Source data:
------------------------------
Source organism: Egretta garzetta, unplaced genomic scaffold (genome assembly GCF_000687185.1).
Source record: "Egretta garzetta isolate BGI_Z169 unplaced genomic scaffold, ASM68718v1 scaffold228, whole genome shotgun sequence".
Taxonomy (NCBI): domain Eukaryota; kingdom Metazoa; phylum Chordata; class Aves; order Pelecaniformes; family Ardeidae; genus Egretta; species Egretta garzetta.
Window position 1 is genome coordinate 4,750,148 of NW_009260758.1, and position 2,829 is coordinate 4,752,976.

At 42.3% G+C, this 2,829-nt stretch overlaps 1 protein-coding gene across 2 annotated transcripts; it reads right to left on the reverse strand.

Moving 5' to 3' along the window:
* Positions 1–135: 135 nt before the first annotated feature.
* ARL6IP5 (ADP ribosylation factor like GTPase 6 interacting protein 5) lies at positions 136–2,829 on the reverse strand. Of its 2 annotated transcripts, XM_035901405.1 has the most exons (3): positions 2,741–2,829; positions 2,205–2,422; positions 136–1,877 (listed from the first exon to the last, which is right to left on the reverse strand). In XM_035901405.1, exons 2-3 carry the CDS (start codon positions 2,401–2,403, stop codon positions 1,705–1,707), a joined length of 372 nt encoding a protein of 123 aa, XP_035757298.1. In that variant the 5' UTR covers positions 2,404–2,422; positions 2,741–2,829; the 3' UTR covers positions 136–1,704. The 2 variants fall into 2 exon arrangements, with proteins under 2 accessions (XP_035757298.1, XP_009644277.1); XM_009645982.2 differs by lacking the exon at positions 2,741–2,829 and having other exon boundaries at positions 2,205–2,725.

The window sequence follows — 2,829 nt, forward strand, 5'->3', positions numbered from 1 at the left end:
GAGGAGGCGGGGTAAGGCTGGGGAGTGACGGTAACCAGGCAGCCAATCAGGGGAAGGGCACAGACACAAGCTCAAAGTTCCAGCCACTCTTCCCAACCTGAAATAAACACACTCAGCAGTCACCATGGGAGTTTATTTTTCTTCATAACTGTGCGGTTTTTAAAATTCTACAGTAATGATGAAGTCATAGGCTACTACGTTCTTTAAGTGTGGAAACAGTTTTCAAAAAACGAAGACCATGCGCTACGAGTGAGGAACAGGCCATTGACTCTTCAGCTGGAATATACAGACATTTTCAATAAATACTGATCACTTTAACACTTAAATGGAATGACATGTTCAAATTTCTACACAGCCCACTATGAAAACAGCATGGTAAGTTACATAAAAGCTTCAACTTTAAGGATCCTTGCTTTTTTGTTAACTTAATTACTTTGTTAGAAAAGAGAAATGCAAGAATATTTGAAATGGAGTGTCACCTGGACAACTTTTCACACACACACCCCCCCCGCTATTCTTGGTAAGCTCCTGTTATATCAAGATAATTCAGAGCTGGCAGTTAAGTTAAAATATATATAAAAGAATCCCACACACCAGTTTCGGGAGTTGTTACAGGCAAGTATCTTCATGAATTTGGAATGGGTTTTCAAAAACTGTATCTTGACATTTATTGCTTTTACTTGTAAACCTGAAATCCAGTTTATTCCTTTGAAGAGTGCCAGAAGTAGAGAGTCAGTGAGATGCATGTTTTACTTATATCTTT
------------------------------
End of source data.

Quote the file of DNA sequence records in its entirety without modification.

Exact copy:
Source organism: Egretta garzetta, unplaced genomic scaffold (genome assembly GCF_000687185.1).
Source record: "Egretta garzetta isolate BGI_Z169 unplaced genomic scaffold, ASM68718v1 scaffold228, whole genome shotgun sequence".
Taxonomy (NCBI): domain Eukaryota; kingdom Metazoa; phylum Chordata; class Aves; order Pelecaniformes; family Ardeidae; genus Egretta; species Egretta garzetta.
Window position 1 is genome coordinate 4,750,148 of NW_009260758.1, and position 2,829 is coordinate 4,752,976.

At 42.3% G+C, this 2,829-nt stretch overlaps 1 protein-coding gene across 2 annotated transcripts; it reads right to left on the reverse strand.

Moving 5' to 3' along the window:
* Positions 1–135: 135 nt before the first annotated feature.
* ARL6IP5 (ADP ribosylation factor like GTPase 6 interacting protein 5) lies at positions 136–2,829 on the reverse strand. Of its 2 annotated transcripts, XM_035901405.1 has the most exons (3): positions 2,741–2,829; positions 2,205–2,422; positions 136–1,877 (listed from the first exon to the last, which is right to left on the reverse strand). In XM_035901405.1, exons 2-3 carry the CDS (start codon positions 2,401–2,403, stop codon positions 1,705–1,707), a joined length of 372 nt encoding a protein of 123 aa, XP_035757298.1. In that variant the 5' UTR covers positions 2,404–2,422; positions 2,741–2,829; the 3' UTR covers positions 136–1,704. The 2 variants fall into 2 exon arrangements, with proteins under 2 accessions (XP_035757298.1, XP_009644277.1); XM_009645982.2 differs by lacking the exon at positions 2,741–2,829 and having other exon boundaries at positions 2,205–2,725.

The window sequence follows — 2,829 nt, forward strand, 5'->3', positions numbered from 1 at the left end:
GAGGAGGCGGGGTAAGGCTGGGGAGTGACGGTAACCAGGCAGCCAATCAGGGGAAGGGCACAGACACAAGCTCAAAGTTCCAGCCACTCTTCCCAACCTGAAATAAACACACTCAGCAGTCACCATGGGAGTTTATTTTTCTTCATAACTGTGCGGTTTTTAAAATTCTACAGTAATGATGAAGTCATAGGCTACTACGTTCTTTAAGTGTGGAAACAGTTTTCAAAAAACGAAGACCATGCGCTACGAGTGAGGAACAGGCCATTGACTCTTCAGCTGGAATATACAGACATTTTCAATAAATACTGATCACTTTAACACTTAAATGGAATGACATGTTCAAATTTCTACACAGCCCACTATGAAAACAGCATGGTAAGTTACATAAAAGCTTCAACTTTAAGGATCCTTGCTTTTTTGTTAACTTAATTACTTTGTTAGAAAAGAGAAATGCAAGAATATTTGAAATGGAGTGTCACCTGGACAACTTTTCACACACACACCCCCCCCGCTATTCTTGGTAAGCTCCTGTTATATCAAGATAATTCAGAGCTGGCAGTTAAGTTAAAATATATATAAAAGAATCCCACACACCAGTTTCGGGAGTTGTTACAGGCAAGTATCTTCATGAATTTGGAATGGGTTTTCAAAAACTGTATCTTGACATTTATTGCTTTTACTTGTAAACCTGAAATCCAGTTTATTCCTTTGAAGAGTGCCAGAAGTAGAGAGTCAGTGAGATGCATGTTTTACTTATATCTTT